There are probably only a few other things that could be more annoying than receiving a fresh transcript that is laden with errors. While it is easy to point fingers at the transcriptionist or the agency, it is also important to remember that no matter how experienced she may be, a transcriptionist has to type really fast in order to keep up with the flow of ordinary conversation. That is because as human beings, we tend to talk really fast and the speed of conversation increases simultaneously when one is part of a group. In addition, there may be other minor hitches which interfere with the quality of work performed at the transcriptionist’s end. For example when the digital file is played back, she may find that there is more than one person speaking at a time, the words spoken by each person may not be clearly audible or every word is followed by a resounding echo.
In this two part article, we look at the important factors that should be kept in mind while recording a group discussion or while taking a focus group interview. Let’s take a look at a few of the points that slow down the pace of a transcriptionist’s job and which could have a major impact on the quality of the transcript itself:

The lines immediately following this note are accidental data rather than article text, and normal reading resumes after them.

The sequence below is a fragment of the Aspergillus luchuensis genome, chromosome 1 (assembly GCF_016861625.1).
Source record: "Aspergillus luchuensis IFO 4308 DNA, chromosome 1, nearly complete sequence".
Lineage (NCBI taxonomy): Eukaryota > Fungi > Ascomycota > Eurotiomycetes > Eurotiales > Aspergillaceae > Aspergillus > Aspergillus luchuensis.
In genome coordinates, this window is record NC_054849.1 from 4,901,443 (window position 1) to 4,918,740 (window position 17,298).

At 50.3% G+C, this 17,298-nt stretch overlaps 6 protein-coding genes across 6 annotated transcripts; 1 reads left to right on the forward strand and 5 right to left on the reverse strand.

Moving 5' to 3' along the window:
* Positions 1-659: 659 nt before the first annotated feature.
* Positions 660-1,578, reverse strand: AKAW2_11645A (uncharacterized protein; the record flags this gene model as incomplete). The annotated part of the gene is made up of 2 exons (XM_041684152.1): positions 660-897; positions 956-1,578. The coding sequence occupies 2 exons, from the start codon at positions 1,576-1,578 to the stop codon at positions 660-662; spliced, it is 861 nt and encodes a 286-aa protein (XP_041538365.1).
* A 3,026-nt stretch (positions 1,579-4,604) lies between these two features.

- Speech Clarity: If the speech is clear, a transcriptionist’s job becomes easier. On the other hand, accents and unclear speech could impact the transcript.
- Speech Speed: Most people talk faster when they are in a group. While this may seem normal to them, it adds to a transcriptionist’s stress.
- Recording: Even the smallest background sound can distort speech. The manner in which the discussion is recorded and even the way each microphone is positioned is crucial.
- External Noise: If the recording is taking place in a setting with a noisy background such as in a restaurant or even in a room which facilitates echo, deciphering spoken matter becomes harder.
- Multiple Conversations: If more than one person talks at a given point of time, it becomes hard to understand what all the speakers are saying.
- Speech Interruptions: Human speech would be incomplete without sounds like ‘Hmm’, ‘Huh’ or ‘Er’ which do feature quite often when we talk.
These are just a few of the concerns that influence the final transcript itself, especially since a transcriptionist has to filter out such external factors in order to get to the crux of the discussion. Next week, we’ll take a look at a few tips that need to be kept in mind while recording a discussion so that the quality and essence of a transcript remains unaffected.